Some Medicare changes may fall outside what can easily be handled through the fast-track legislative mechanism that House Republicans are eyeing to quickly undo parts of the 2010 health care law, said Joseph Antos, a researcher with the conservative American Enterprise Institute. The rules for using so-called budget reconciliation allow measures to proceed with simple majorities in the Senate and thus avoid filibusters, but the tool can only be used in limited circumstances. Rules named for the late Sen. Robert C. Byrd, D-W.Va., narrow the number of items to be included in a reconciliation bill to those with the clearest connection to changes in federal spending and revenue.

"All that is so complex and time-consuming that Medicare will have to wait, at least in terms of big decisions," Antos told CQ Roll Call. "The big push will probably not be in 2017 unless there is a grand package of reforms" that sweeps in Medicare and Medicaid, the joint federal–state health program for low-income people.

Senate Republicans Reluctant

Some Senate Republicans don't expect Congress to tackle a Medicare debate next year and say that it would not happen as part of the repeal of the 2010 health care law.

"My impression is that everyone would see [the health law] repeal as an issue in and of itself. It may have some Medicaid components, but I doubt that it has many Medicare components," Sen. Jerry Moran, R-Kan., told CQ Roll Call.

Moran also said he's concerned that House lawmakers will eye Medicare as a source of savings to be used for other purposes. "My view is that any changes in Medicare would be designed to strengthen and improve Medicare, and it should not be a source for funding other things," he said.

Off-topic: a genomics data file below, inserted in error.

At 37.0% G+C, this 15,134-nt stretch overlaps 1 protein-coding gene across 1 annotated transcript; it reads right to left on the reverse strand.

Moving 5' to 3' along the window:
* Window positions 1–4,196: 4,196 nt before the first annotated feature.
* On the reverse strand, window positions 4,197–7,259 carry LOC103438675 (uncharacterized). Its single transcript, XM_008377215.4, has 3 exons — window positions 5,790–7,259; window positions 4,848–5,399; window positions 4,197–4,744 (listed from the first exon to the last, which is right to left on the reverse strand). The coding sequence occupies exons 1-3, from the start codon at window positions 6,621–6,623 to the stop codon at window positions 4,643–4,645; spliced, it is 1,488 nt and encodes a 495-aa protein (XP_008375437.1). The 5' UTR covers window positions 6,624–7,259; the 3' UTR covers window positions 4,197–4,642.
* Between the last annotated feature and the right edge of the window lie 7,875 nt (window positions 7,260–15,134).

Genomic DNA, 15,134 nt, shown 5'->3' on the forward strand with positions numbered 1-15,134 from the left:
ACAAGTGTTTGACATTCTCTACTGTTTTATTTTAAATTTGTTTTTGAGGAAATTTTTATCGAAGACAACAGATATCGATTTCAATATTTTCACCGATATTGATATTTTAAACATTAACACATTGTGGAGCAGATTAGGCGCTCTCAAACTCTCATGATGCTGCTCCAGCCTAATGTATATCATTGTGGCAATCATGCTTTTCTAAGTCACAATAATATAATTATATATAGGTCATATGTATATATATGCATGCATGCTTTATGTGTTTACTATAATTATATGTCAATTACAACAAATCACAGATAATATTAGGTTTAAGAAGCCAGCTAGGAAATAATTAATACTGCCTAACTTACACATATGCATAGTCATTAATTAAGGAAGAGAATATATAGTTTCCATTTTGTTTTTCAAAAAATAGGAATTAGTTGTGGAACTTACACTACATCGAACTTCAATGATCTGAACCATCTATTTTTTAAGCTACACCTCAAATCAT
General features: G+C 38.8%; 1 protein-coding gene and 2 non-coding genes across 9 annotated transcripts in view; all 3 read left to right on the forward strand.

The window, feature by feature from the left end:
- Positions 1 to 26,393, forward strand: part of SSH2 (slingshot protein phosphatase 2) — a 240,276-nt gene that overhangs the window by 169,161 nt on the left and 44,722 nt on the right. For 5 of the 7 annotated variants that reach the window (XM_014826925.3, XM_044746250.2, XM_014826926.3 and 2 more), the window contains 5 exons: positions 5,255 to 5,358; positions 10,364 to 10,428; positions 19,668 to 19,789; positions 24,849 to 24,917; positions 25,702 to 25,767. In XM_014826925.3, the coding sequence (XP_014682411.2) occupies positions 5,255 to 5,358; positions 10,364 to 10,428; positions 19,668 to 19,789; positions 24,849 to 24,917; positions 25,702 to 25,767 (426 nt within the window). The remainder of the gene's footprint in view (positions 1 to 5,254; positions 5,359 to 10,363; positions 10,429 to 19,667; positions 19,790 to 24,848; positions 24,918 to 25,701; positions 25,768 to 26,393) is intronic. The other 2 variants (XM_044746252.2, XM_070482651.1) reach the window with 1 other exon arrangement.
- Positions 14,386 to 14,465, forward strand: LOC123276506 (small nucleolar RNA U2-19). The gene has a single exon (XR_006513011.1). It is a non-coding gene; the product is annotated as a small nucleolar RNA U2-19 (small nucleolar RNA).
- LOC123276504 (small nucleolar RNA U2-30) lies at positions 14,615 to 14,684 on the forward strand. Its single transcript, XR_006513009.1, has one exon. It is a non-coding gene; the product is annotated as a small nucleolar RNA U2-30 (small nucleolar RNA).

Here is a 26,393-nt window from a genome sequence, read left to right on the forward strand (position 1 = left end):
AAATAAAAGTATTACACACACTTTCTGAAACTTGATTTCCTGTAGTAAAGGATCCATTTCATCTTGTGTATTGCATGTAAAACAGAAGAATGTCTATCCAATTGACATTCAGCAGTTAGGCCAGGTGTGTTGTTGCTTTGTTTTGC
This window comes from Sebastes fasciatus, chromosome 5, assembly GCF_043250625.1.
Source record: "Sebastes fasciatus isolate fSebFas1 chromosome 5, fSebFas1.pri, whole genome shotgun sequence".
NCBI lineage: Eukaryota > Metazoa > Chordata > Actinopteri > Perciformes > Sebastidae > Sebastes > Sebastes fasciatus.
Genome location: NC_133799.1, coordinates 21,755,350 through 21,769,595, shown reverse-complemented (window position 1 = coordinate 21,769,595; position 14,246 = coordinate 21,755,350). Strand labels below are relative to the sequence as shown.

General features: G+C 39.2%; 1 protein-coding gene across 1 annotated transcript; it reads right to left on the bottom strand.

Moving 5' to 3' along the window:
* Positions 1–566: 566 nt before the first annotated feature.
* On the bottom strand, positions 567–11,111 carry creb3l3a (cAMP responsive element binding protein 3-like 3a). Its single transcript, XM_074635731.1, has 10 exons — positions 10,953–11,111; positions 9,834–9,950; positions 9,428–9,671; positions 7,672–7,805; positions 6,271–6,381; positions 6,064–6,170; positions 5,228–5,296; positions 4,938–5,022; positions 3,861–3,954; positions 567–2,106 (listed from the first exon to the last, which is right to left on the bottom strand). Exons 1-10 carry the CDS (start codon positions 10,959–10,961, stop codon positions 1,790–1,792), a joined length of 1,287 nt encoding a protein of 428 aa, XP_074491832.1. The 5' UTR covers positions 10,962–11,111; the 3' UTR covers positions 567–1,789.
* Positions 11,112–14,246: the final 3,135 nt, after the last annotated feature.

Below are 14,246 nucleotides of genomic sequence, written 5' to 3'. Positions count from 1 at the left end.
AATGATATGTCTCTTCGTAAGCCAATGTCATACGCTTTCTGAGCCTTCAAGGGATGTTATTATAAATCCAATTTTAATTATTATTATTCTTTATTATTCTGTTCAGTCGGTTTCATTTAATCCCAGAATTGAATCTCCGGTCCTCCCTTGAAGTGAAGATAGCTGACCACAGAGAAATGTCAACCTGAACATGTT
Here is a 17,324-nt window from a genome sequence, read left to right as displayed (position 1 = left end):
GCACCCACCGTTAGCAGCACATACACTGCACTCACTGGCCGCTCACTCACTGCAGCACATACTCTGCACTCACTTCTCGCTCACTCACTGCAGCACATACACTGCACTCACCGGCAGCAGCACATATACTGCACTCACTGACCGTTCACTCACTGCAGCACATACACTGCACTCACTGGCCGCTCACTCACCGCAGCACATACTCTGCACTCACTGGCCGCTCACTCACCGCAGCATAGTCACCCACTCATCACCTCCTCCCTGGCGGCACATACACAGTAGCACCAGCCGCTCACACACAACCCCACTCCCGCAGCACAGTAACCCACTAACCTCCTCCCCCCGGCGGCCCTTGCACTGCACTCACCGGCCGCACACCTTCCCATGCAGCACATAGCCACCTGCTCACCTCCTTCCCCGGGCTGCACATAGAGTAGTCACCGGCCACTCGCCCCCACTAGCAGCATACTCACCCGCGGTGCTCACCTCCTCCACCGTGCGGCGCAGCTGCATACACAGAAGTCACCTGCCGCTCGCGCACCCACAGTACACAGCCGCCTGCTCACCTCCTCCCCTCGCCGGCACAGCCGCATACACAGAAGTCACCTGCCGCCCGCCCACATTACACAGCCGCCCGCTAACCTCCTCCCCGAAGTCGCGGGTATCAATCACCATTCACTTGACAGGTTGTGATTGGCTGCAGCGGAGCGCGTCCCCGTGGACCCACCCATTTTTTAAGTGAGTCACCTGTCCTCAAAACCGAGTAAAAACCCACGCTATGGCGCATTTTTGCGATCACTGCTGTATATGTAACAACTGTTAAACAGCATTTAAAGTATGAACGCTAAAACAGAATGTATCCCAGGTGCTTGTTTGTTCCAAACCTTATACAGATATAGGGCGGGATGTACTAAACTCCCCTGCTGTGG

Sen. Lamar Alexander, chairman of the Health, Education, Labor, and Pensions Committee, said Tuesday he doesn't think that changes to Medicare should be part of next year's repeal effort.

"I think that falls under the rule of not biting off more than you can chew," the Tennessee Republican told reporters. "One of the Democrats' big problems with Obamacare was they tried to do too much, too fast. I think the problems about the solvency of Medicare should be left for another debate, another discussion."

Sen. Christopher S. Murphy of Connecticut is one of a handful of Democrats who say they would oppose Trump's nomination of House Budget Chairman Tom Price, R-Ga., as secretary of the Department of Health and Human Services due to his support for plans to alter Medicare.

"The nomination vote on Tom Price is the first test of whether Congress is prepared to stand up to the Republicans' clear desire to end Medicare as we know it," Murphy said in a statement.

Still, some Senate Republicans are anxious for a broad discussion of changes to the so-called entitlement programs that rest at the heart of the nation's budget woes.

"The big deal that we've got to do is going to have to include Medicare and Medicaid and Social Security," said Sen. Jeff Flake, R-Ariz.

Flake said he expected this work would have to wait until after completion of the effort to partially repeal the 2010 health care law.

"It's tough to see how it all fits in. It's a packed schedule, so I'd be surprised to see a serious discussion of Medicare in the months ahead," he said.

In contrast, Sen. Johnny Isakson, R-Ga., said it's possible that a broader conversation about changes to Medicare could emerge in the Obamacare repeal debate.

"It will be a part of the conversation," Isakson said. "Everything is going to be open for grabs."